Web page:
The Role of Social Interaction In the Development of Thinking Skills

Adriana L. Schuler, Linda Perez
1987 Focus on exceptional children  
The last two decades undoubtedly will go into history as the heyday of teaching technology. Through task analysis, special educators and educators at large have become increasingly capable of devising ingenious lesson plans, reducing complex tasks to carefully sequenced series of operationally defined subskills. This focus on observable behavior has lent itself to remarkably precise measurement, and thereby program fine-tuning through ongoing evaluation of teaching efforts, assuring high rates
more » ... f correct responding and, ultimately, ta~k mastery. The premise of this evolving technology has been precise operational description and measurement of small segments of observable behavior-a premise that may prove to be its ultimate limitation. Within the context of a nationwide growing dissatisfaction with the quality of education, dissatisfaction with the long-term outcome of special education efforts has been increasingly voiced. Concerns tend to revolve around limited generalization, lack of functional use of skills taught in school, and limited problem-solving skills. Frustration often is expressed as to whether many of these students will ever learn to think independently. Teaching special education students introduces extra challenges. Limitations in teaching outcome are not necessarily a reflection of poor teaching, because many special education students are handicapped by sensory and physical conditions that may seriously thwart their cognitive development. Moreover, the bulk of invisible handicaps, such as learning handicaps, perceptual handicaps, behavior disorders, emotional disturbances, and so on, are viewed increasingly as cognitive handicaps revolving around poor planning, organization, self-checking, and problem-solving skills. These limitations in self-regulatory behaviors often are associated with limitations in social-cognitive knowledge, as evidenced by a lack of understanding of others' perspectives and of cause/effect relationships that pertain to their own as well as other people's behavior. Dr. Schuler is Professor of Special Education, San Francisco State University, where Linda Perez is a Doctoral Candidate. FOCUS ON EXCEPTIONAL CHILDREN MARCH 1987 This article examines current views on cognitive development and learning pertinent to the needs of special education students. Emphasis is given to the role of language in the form of "self-talk" in planning, behavior organization, and problem solving, and on the importance of social interaction. To put it differently, the self-regulatory functions of language are examined, highlighting the intricate interrelations between language and thinking. To further clarify this relationship, the discussion of selfregulatory skills is preceded by a brief overview of the interactions of early communicative and cognitive development. In this context the notion of mediation is introduced and then elaborated upon in later sections. Second, a closely related matter-the role of social interaction in developing thinking skills-is discussed. Because social interaction is viewed as a critical mediating force in communicative development and development in general, its impact on the development of self-regulation FOCUS On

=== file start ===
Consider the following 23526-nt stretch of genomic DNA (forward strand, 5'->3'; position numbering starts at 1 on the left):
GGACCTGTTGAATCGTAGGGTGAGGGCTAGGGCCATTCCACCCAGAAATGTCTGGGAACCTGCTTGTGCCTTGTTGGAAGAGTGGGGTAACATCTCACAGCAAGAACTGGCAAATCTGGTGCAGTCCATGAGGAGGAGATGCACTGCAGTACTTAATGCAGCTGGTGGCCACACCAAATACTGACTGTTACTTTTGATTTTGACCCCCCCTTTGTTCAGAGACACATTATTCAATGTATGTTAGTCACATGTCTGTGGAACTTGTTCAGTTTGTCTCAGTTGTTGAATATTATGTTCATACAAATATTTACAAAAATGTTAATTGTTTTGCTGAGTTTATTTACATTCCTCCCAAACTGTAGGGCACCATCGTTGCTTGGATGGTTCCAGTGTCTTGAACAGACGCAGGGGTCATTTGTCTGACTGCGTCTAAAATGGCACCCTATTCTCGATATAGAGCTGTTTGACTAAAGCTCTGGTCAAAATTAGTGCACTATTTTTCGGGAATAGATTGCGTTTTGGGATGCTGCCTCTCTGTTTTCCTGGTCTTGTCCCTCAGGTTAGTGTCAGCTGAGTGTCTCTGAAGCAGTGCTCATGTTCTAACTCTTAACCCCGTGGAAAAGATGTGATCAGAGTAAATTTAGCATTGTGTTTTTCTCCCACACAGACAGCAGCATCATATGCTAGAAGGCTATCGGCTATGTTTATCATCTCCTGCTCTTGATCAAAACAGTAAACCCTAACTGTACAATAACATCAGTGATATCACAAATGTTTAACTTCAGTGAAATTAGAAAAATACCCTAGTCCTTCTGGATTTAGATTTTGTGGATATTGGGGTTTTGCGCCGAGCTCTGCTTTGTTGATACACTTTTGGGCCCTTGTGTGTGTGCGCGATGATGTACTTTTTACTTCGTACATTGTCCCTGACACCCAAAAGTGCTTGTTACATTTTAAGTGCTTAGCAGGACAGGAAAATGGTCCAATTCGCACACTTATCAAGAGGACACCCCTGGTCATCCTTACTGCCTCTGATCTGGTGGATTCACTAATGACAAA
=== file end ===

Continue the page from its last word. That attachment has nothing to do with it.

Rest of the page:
doi:10.17161/fec.v19i7.7496 fatcat:2iiktbnlkvhopmj53afqgxjjji